We were able to buy [Inglenook’s original owner] Captain Niebaum’s house and most of the surrounding estate. We lived there early on and raised our kids in Napa. But since we didn’t own the Inglenook name, we couldn’t call it that. So we called it Niebaum-Coppola, then Rubicon.
I’ve always wanted to go back to the original name. I just thought of my grandchildren living there one day and how I don’t want them to say, "Oh, we are living in the winery that used to be Inglenook," when in fact, it is and always has been Inglenook.
Q: With such a strong foothold in Napa, why did you decide to expand into Sonoma, with the purchase of the Francis Ford Coppola Winery in 2006?
A: We’re a family of artists, and we do things for emotional reasons. I looked at Sonoma, and I said, "It’s beautiful. I like it." I saw that property, and I immediately thought that it could become a place that would bring happiness to Sonoma families, make wonderful wine, and provide a place that people would enjoy.
Q: Your eponymous winery has a wonderful day-use pool area that has become insanely popular among locals and visitors alike. At what point did you decide this was something you wanted to incorporate?
A: We always had a fountain at Inglenook. One of my favorite things was to go out to it around 4 p.m., when the day was winding down, give out sailboats to little kids visiting with their families, and watch as the kids sailed the boats in the fountain.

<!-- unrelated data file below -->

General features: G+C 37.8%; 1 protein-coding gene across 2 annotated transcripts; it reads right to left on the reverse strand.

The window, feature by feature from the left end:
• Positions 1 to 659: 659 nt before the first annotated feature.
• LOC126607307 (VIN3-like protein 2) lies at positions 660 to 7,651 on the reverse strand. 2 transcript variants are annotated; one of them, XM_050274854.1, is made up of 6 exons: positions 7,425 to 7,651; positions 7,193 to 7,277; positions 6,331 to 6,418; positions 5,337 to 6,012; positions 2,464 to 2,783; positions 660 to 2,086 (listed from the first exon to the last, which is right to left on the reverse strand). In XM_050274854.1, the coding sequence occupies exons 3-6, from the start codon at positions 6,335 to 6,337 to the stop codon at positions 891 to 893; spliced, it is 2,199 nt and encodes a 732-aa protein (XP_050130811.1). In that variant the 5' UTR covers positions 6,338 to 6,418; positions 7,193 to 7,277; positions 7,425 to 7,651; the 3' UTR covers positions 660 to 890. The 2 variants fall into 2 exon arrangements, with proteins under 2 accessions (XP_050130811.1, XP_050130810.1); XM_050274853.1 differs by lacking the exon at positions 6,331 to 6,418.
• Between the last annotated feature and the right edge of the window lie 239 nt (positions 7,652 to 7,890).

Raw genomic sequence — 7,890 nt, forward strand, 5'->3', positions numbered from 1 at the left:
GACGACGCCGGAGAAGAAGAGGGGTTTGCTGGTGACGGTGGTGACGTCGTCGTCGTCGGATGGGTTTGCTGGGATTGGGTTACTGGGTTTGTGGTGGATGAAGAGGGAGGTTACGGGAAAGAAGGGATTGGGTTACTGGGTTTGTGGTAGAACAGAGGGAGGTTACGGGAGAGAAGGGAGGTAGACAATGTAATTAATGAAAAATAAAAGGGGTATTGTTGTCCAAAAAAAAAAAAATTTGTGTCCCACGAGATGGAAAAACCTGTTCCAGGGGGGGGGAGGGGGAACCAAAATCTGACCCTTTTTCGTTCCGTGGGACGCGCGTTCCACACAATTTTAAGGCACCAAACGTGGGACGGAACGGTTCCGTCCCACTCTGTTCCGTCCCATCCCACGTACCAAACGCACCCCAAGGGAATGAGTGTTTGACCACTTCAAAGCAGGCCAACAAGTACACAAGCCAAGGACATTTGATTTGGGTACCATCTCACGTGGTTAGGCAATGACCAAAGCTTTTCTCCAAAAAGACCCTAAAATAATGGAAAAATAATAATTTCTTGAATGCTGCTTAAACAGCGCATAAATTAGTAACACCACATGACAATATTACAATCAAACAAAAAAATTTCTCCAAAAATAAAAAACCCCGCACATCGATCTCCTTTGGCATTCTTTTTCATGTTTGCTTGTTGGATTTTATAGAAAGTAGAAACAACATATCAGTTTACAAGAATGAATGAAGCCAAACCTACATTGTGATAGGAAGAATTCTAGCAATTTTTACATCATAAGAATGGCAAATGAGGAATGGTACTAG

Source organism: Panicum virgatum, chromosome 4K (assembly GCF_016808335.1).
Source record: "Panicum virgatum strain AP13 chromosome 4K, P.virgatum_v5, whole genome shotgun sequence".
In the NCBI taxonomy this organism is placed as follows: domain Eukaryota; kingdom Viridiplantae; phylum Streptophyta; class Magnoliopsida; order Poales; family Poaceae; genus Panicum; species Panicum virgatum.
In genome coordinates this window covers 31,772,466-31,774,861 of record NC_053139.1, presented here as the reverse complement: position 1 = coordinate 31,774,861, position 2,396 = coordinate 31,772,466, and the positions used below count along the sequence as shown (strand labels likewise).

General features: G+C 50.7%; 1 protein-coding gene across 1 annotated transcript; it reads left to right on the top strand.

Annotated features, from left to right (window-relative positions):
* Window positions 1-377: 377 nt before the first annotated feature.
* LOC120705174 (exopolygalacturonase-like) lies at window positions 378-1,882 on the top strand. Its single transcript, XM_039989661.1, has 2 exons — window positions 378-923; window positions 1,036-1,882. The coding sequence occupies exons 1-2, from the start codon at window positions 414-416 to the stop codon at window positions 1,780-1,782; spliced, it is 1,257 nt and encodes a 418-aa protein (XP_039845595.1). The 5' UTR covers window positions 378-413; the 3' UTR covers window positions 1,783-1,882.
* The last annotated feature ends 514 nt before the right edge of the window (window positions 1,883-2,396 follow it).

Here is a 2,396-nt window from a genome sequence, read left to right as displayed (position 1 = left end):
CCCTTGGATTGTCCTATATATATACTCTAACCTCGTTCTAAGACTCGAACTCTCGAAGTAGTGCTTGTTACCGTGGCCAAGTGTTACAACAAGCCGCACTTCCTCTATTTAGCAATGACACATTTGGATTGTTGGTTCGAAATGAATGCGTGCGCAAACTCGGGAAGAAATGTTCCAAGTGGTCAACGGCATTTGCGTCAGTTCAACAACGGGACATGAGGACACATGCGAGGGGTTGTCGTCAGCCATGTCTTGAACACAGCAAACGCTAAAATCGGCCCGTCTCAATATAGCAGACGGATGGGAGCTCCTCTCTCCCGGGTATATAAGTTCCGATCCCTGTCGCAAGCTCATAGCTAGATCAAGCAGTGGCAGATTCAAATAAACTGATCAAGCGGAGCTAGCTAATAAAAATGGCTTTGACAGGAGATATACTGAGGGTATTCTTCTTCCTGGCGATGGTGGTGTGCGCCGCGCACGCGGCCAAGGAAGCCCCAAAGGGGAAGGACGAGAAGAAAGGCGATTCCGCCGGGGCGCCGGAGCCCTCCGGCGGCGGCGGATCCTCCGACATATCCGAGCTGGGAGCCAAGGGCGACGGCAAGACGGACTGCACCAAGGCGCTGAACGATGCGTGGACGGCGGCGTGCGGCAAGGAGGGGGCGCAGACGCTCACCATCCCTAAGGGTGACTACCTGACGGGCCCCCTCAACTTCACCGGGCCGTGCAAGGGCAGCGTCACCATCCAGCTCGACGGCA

Every once in a while on a hot day, they would have to pull a kid out of the fountain and say, "Oh no. You can’t go in the fountain." And the kids would say, "Why not?" We’d have to tell them, "It’s not a swimming pool."
It always occurred to me they were right, and I realized that no place in the world was there a winery that offered family visitors a destination as well. I thought that if I wanted to really make the new place for families, there ought to be more than just wine. Today, the pool sells out weeks in advance. I never thought it would be so successful.
Q: You put on many events at the Francis Ford Coppola Winery. Which are your favorites?
A: I love the Shakespeare. So far, we’ve done Romeo and Juliet and Hamlet. What is beautiful about these performances is that they start around four or five o’clock, and as they progress, the sky turns to dusk.
I also enjoy it when people are dancing, when they go up to the pavilion with paper lanterns and they have those romantic nights. I always fantasize that there are going to be several people who come and fall in love and have kids, and bring the kids back years from now.